Season 1 Weekly

Here’s why e and π often coexist

Of all the things in mathematics, the last thing we expect is to witness two absolutely irrational constants appear alongside each other in way more than one single situation.

In this short post we’ll try to uncover what makes e and π somewhat related to each other. Within the next few hundred words, we’ll update the way we view these constants and get acquainted with a simple flowchart that directly connects the two of these.

Firstly, to set the stage let’s remind ourselves that traditionally π is witnessed in everything circly! On a two dimensional plane should you plot all the points that are equidistant from a central one, you end up with an infinite number of concentric circles.

Interestingly, for all these concentric circles when the circumference gets divided by the distance from the centre the answer turns out to be the twice of π. This is true for every circle. And we all accept that.

Now save some of your money in an awesome bank that offers you 100% interest per year that gets compounded every instant! After an year you’ll end up with the money you saved multiplied by e. Let the money sit for twice the unit time and it gets multiplied by e squared.

The circle for π and compound interest for e are the most common rendezvous points between a student and these constants. Yet hidden deep within these examples is a common ground. Both of them involves an infinitesimal change occuring at every instant.

If we would have compounded at 100% per annum for a year we would have simply doubled our principal. Had we turned only once while going from one equidistant point of a central point to another located at right angles, we would have ended up with a perimeter that is twice the distance from centre at those points.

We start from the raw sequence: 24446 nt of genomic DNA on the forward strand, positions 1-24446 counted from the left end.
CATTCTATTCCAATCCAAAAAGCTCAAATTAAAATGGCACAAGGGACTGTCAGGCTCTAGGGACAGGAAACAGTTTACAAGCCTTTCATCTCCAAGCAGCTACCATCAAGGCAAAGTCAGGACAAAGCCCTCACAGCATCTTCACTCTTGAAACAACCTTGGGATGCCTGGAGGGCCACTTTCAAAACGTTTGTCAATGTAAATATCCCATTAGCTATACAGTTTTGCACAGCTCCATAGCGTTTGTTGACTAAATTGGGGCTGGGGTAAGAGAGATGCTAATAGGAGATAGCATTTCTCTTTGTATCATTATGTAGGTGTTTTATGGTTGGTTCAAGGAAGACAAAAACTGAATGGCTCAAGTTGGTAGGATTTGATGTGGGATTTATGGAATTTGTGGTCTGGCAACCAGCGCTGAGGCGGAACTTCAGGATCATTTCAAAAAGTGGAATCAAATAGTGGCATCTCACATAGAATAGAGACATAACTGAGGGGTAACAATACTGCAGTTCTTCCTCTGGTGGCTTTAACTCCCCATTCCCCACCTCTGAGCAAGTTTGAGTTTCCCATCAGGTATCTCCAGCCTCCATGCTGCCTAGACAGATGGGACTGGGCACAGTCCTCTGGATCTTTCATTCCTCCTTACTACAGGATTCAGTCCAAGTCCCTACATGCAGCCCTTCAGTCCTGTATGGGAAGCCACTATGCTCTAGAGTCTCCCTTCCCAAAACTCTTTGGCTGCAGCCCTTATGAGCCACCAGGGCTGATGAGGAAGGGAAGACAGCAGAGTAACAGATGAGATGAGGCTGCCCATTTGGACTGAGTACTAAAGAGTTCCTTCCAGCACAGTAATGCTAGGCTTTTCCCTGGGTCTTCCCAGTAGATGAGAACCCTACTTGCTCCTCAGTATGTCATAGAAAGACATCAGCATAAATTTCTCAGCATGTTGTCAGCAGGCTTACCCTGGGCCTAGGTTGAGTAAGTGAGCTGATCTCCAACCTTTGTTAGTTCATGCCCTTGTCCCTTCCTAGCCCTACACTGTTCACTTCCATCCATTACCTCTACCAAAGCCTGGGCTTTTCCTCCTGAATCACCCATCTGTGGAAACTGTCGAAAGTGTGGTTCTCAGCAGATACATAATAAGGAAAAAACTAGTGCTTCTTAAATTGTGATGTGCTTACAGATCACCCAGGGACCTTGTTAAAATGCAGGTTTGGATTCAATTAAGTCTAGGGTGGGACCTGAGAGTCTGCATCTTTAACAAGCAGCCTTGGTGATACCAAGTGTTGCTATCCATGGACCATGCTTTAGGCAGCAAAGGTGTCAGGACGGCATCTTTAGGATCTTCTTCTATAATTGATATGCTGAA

In the first case e popped up when we started to compound at every instant. The circle formed and π popped up when we started to turn by an infinitesimal amount at every instant.

There’s no doubt that Euler’s formula connects π and e the most elegantly. We’ll therefore take the Euler highway to connect the two. We won’t derive the formula neither dive into any details but just point out the intervening machinery separating π and e.

We saw how π is inbuilt into the definition of the circle. When we represent a circle in our usual cartesian coordinates we like to do it by designating the x and y coordinates of the curve of the circle to sine and cosine of x respectively. Let’s pause here for a second.

Now e initially came up as the constant that the exponential function evaluates with x as 1. And what is the exponential function? It’s just an infinite series that is the expansion of a expression which is a trade of between how fast you want to grow and how long you want to grow. All very compound interest-y.

Just that this exponential function is found when there exists a limit towards infinity with regard to the iteration of our growth and zero with regards to the amount of growth per iteration. You expand this out and you get a polynomial that yields ever diminishing higher order terms. Evaluate the same at 1 and the series gives you e. An infinite series gives you a constant with infinite digits? Well that seems to fit.

Interestingly enough, both sine and cosine of any variable could also be expressed in terms of a series similar to e such that when you combine sine and cosine in a particular ratio (that of the imaginary number i) you surprisingly end up with the exponential function! The involvement of i here is purely justified as it has the beautiful property of alternating between +1 and -1 as it gets raised to higher and higher powers.

And that’s it! e is related to sine and cosine and so is π and that connects the two. e gets connected to trigonometric ratios when we think analytically and π gets connected to trigonometry when we think geometrically. And in the end we end up with an algebraic expression with an awfully named imaginary number starring in a cameo.

Huh, maths!

Arkadeep Mukhopadhyay

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